Can You Treat Mastitis With Amoxicillin?

An inflammatory condition of the breast tissue is known as mastitis. Mastitis may or may not be a result of an infection. It is most commonly seen in the women that are breastfeeding. However, some non-breastfeeding women and men are also seen to be getting affected with this condition. If mastitis is seen in breastfeeding women, it is known as lactational or puerperal mastitis and if it is seen in non-breastfeeding women it is known as a periductal mastitis. Mastitis may need to be treated with antibiotics if it is associated with an infection.

Can You Treat Mastitis With Amoxicillin?

Can You Treat Mastitis With Amoxicillin?

Mastitis infection is generally caused due to the bacterium staphylococcus aureus. This bacterium does not respond very well to amoxicillin and there may be a need to change the antibiotic. Amoxicillin is used to treat mastitis, however, the drug of choice in treating mastitis is dicloxacillin or cephalexin. These drugs are capable to treat an infection caused due to the staphylococcus aureus.

  • Amoxicillin is otherwise considered generally safe for breastfeeding infants. However, its efficacy in treating mastitis is still under study, though it is used by many practitioners for the treatment of mastitis.
  • If to be used, amoxycillin is generally paired with another drug. Like clavulanate to treat mastitis, as the combination is proven to give better results than using amoxycillin alone.

Antibiotics are not recommended right away in the treatment of mastitis. Clinicians prefer the condition to resolve on its own by using certain supportive strategies. If the symptoms do not improve or get worse, antibiotics are prescribed.

It is better to start treating mastitis with some home remedies and techniques that can alleviate the symptoms. These strategies may include-

Not weaning the baby:

  • The baby should not be weaned fearing the spread of the infection through the breastmilk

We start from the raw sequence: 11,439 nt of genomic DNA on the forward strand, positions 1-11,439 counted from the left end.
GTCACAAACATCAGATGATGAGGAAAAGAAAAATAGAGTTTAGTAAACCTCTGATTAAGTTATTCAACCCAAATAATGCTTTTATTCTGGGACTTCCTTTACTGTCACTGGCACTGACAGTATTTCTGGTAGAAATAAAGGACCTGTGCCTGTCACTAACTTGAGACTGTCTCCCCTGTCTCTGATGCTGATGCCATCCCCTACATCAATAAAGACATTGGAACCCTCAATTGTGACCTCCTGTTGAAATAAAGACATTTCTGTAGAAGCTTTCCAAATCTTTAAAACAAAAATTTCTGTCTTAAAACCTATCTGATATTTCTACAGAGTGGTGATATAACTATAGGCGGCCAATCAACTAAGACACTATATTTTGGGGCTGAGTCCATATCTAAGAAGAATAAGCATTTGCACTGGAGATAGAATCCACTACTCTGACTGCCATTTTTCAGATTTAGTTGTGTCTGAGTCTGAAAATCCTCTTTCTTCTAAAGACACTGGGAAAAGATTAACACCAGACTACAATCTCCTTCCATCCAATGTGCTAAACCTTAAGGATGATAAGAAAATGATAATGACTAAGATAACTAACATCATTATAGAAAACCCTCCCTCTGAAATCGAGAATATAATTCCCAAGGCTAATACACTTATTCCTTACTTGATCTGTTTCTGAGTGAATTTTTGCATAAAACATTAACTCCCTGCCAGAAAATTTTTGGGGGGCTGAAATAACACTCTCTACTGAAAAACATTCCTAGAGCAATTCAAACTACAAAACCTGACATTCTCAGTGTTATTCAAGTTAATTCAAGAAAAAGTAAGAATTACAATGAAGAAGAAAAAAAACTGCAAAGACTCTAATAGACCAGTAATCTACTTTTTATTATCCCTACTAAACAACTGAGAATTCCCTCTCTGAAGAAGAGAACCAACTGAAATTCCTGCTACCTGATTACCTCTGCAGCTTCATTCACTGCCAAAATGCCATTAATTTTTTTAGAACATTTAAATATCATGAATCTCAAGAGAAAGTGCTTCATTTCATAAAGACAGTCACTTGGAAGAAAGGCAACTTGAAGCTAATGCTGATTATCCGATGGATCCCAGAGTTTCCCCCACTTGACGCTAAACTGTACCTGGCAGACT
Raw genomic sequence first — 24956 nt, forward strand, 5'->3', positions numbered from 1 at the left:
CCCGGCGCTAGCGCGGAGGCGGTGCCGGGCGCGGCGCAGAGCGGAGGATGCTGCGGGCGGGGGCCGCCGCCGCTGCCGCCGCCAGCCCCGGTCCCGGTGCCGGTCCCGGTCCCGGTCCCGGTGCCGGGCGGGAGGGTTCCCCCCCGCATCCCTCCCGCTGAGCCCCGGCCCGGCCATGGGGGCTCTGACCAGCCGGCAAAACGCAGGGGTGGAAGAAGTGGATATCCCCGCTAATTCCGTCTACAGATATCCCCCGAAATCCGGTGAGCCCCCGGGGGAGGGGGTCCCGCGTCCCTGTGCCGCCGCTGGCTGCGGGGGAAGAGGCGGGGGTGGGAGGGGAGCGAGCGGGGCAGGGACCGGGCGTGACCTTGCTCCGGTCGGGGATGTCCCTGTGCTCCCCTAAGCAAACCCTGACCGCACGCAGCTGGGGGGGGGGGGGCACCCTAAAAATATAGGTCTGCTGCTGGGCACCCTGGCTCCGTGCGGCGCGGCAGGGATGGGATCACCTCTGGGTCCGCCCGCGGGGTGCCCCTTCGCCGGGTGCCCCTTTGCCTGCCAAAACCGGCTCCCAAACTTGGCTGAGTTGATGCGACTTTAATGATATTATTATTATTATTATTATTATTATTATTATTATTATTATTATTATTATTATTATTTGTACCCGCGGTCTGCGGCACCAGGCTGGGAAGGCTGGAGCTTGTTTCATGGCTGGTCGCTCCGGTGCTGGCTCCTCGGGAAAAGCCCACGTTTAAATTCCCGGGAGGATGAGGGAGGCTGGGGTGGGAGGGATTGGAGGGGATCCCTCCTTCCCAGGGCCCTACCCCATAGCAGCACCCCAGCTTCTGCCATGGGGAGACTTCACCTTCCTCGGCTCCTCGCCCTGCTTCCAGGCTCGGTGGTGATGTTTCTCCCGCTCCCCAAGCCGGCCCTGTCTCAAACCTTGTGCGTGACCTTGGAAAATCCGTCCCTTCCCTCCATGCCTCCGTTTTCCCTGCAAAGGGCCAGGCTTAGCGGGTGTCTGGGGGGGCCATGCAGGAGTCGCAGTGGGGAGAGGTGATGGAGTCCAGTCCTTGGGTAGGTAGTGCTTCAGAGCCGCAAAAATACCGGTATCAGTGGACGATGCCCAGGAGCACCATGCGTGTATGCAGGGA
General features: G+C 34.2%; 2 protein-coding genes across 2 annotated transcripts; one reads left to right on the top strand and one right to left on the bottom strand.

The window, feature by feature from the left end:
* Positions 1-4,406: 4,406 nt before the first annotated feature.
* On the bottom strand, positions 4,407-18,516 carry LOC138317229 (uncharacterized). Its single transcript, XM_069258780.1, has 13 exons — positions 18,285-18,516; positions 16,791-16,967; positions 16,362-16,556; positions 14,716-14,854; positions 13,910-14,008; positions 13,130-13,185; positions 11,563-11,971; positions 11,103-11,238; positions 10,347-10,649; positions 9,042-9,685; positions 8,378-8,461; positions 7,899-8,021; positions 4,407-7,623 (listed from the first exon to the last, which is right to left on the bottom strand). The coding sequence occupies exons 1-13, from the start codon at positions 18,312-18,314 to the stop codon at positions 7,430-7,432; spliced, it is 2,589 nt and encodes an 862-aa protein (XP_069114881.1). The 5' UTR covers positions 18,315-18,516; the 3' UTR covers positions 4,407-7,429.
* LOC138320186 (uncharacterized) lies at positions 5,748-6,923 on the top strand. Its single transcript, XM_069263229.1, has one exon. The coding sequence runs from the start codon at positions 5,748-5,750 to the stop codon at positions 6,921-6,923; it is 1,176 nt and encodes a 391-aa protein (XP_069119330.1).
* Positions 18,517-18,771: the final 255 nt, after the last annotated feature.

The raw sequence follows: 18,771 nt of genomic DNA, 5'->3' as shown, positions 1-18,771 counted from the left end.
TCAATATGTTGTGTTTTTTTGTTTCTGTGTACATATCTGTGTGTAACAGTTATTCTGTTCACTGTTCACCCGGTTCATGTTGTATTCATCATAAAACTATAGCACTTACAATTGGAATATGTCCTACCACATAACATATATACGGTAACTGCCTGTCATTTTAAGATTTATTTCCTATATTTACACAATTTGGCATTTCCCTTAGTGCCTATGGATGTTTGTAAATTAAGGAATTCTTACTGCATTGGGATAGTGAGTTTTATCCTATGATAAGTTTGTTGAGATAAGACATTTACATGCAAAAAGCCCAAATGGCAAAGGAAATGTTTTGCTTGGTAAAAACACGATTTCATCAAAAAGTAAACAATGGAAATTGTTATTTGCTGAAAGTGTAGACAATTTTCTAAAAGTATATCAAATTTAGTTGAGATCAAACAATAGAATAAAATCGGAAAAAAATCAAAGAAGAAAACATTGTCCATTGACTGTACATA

• Only in the case that a mother is suffering from HIV, the breastfeeding from the mastitis affected breast is kept on hold until the mastitis is resolved; as HIV infection can be passed on to the baby through a mastitis infected breast
  • In most of the other cases, mothers are encouraged to continue with the breastfeeding as this helps a great deal in alleviating the pain and other symptoms by preventing the accumulation of milk in the breast and thereby relieving inflammation

Frequent feeding sessions:

  • It is advisable to feed the baby frequently and, also on demand
  • This helps in avoiding the build-up of excess milk in the breasts thereby alleviating pain and discomfort to a great deal
  • It is also recommended to start feeding on the affected breast first, so that it can be emptied better

Empty the breasts:

  • After the feeding session is done, remove any leftover milk by manually expressing the milk
  • This can be done by gently squeezing the breasts to express the milk out
  • This gentle pressure can also help in dislodging the lumps if any
  • Expressing the leftover milk can also be done with the help of a breast pump

Apply a warm compress:

  • The warm compress will help in drainage of the remaining breast milk after a feeding session is over
  • It can also be done before a feeding session to facilitate the drainage of the milk when the baby is suckling

Take enough rest:

  • Resting as much as possible is recommended so that the body can store up the much-needed energy to fight off the condition

Mastitis is an inflammation of the breast tissue. This condition can be very painful at times. It may or may not be associated with an infection. Mastitis may go away on its own. However, if it does not happen, there may be a need to start some medications like antibiotics and anti-inflammatory medicines. The antibiotic Amoxicillin alone is not much effective in treating mastitis. However, when used with drugs like clavulanate it can give good results in the treatment of mastitis.

Also Read:

Pramod Kerkar, M.D., FFARCSI, DA
Pramod Kerkar, M.D., FFARCSI, DA
Written, Edited or Reviewed By: Pramod Kerkar, M.D., FFARCSI, DA Pain Assist Inc. This article does not provide medical advice. See disclaimer
Last Modified On:December 4, 2020

Recent Posts

Related Posts